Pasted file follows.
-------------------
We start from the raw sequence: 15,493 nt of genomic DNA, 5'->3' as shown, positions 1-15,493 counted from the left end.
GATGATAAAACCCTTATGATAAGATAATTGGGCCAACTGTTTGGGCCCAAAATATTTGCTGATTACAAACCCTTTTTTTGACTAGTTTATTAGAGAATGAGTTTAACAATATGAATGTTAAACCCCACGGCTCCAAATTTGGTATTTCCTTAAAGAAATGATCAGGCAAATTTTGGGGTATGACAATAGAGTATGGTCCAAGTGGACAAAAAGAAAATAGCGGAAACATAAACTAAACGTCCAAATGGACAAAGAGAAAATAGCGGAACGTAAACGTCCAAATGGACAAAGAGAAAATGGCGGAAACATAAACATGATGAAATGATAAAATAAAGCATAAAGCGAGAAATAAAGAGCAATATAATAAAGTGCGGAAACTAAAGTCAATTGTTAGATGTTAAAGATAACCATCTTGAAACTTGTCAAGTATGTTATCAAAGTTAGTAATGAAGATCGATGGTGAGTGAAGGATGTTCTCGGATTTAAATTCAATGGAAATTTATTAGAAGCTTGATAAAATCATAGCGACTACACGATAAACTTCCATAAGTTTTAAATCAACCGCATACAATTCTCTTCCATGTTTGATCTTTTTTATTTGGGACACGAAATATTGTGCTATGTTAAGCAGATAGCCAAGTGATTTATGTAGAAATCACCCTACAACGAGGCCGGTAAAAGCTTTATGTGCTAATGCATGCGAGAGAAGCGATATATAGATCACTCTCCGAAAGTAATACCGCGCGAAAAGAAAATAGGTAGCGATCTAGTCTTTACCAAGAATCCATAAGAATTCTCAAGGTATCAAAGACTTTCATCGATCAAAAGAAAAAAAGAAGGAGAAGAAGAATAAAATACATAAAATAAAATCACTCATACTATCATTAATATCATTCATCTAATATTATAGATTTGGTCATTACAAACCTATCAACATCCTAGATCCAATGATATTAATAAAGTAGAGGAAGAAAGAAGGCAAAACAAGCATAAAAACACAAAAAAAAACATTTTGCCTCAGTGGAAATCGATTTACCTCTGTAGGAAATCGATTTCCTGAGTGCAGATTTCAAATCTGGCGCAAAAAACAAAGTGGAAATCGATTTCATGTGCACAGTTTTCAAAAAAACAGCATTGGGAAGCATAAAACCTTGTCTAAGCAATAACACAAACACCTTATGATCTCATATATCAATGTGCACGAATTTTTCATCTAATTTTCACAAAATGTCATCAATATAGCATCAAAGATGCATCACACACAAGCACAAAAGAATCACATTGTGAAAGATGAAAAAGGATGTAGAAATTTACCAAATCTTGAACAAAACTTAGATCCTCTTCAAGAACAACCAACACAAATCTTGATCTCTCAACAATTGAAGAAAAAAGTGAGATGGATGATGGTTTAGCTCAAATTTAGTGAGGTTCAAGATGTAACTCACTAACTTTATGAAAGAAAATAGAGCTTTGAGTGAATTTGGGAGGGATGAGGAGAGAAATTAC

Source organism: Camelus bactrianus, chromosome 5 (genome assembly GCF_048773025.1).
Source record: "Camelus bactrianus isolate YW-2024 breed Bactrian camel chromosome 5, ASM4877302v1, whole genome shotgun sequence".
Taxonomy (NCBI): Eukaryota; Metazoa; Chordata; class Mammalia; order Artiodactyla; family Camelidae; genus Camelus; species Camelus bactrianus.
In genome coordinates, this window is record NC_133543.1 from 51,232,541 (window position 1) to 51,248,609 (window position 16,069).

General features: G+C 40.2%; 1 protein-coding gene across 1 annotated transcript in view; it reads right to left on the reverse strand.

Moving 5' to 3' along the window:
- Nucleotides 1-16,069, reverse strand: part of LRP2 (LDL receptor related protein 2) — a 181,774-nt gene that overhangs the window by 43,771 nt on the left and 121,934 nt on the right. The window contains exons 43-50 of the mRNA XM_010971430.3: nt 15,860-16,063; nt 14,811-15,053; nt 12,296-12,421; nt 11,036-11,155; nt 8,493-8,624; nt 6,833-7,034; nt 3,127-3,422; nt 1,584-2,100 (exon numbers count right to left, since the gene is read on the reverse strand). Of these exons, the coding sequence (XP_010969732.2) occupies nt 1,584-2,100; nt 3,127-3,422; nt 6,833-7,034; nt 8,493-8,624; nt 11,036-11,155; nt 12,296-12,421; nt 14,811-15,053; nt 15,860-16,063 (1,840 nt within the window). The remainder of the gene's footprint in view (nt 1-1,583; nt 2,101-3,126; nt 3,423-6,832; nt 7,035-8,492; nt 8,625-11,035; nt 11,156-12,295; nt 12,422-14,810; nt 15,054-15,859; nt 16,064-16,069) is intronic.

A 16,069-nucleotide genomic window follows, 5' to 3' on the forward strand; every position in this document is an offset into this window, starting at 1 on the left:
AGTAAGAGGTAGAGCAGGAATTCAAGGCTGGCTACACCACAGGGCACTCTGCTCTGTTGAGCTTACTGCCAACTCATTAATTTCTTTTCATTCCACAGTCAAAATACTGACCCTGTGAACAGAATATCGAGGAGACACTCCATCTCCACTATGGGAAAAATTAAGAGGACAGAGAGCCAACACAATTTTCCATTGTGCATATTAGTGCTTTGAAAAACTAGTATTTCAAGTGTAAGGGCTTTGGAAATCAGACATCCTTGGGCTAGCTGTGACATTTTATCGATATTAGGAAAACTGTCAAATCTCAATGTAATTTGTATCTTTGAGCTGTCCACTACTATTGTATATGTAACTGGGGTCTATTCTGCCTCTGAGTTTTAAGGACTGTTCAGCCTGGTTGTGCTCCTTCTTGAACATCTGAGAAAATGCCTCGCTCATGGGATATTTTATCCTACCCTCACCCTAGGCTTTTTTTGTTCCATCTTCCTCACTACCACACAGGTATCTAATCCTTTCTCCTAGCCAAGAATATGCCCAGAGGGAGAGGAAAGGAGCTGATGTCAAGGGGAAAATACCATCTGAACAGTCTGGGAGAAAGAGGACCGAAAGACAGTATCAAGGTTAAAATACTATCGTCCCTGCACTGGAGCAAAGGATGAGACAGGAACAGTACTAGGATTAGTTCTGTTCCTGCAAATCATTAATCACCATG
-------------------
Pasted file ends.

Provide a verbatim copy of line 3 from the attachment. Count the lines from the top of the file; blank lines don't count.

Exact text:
Source organism: Camelus bactrianus, chromosome 5 (genome assembly GCF_048773025.1).